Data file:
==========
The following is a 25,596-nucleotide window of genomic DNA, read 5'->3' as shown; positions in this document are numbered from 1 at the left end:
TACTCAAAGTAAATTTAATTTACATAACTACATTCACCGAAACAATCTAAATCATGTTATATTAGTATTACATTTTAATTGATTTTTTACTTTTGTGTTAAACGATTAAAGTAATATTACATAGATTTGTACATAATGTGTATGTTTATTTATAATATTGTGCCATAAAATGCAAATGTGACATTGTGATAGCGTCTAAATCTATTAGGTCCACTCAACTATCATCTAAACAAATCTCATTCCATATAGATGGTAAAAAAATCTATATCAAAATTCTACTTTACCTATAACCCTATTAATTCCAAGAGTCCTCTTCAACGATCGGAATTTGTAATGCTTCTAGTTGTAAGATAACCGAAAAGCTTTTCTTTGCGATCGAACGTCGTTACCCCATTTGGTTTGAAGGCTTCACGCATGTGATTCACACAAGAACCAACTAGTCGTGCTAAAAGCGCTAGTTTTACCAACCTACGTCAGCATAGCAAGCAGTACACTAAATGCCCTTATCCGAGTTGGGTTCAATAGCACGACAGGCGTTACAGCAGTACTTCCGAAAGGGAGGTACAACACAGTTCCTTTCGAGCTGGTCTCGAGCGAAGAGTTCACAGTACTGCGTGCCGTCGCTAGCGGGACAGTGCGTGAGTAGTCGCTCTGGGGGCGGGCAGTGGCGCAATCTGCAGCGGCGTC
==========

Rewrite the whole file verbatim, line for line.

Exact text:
The following is a 25,596-nucleotide window of genomic DNA, read 5'->3' as shown; positions in this document are numbered from 1 at the left end:
TACTCAAAGTAAATTTAATTTACATAACTACATTCACCGAAACAATCTAAATCATGTTATATTAGTATTACATTTTAATTGATTTTTTACTTTTGTGTTAAACGATTAAAGTAATATTACATAGATTTGTACATAATGTGTATGTTTATTTATAATATTGTGCCATAAAATGCAAATGTGACATTGTGATAGCGTCTAAATCTATTAGGTCCACTCAACTATCATCTAAACAAATCTCATTCCATATAGATGGTAAAAAAATCTATATCAAAATTCTACTTTACCTATAACCCTATTAATTCCAAGAGTCCTCTTCAACGATCGGAATTTGTAATGCTTCTAGTTGTAAGATAACCGAAAAGCTTTTCTTTGCGATCGAACGTCGTTACCCCATTTGGTTTGAAGGCTTCACGCATGTGATTCACACAAGAACCAACTAGTCGTGCTAAAAGCGCTAGTTTTACCAACCTACGTCAGCATAGCAAGCAGTACACTAAATGCCCTTATCCGAGTTGGGTTCAATAGCACGACAGGCGTTACAGCAGTACTTCCGAAAGGGAGGTACAACACAGTTCCTTTCGAGCTGGTCTCGAGCGAAGAGTTCACAGTACTGCGTGCCGTCGCTAGCGGGACAGTGCGTGAGTAGTCGCTCTGGGGGCGGGCAGTGGCGCAATCTGCAGCGGCGTC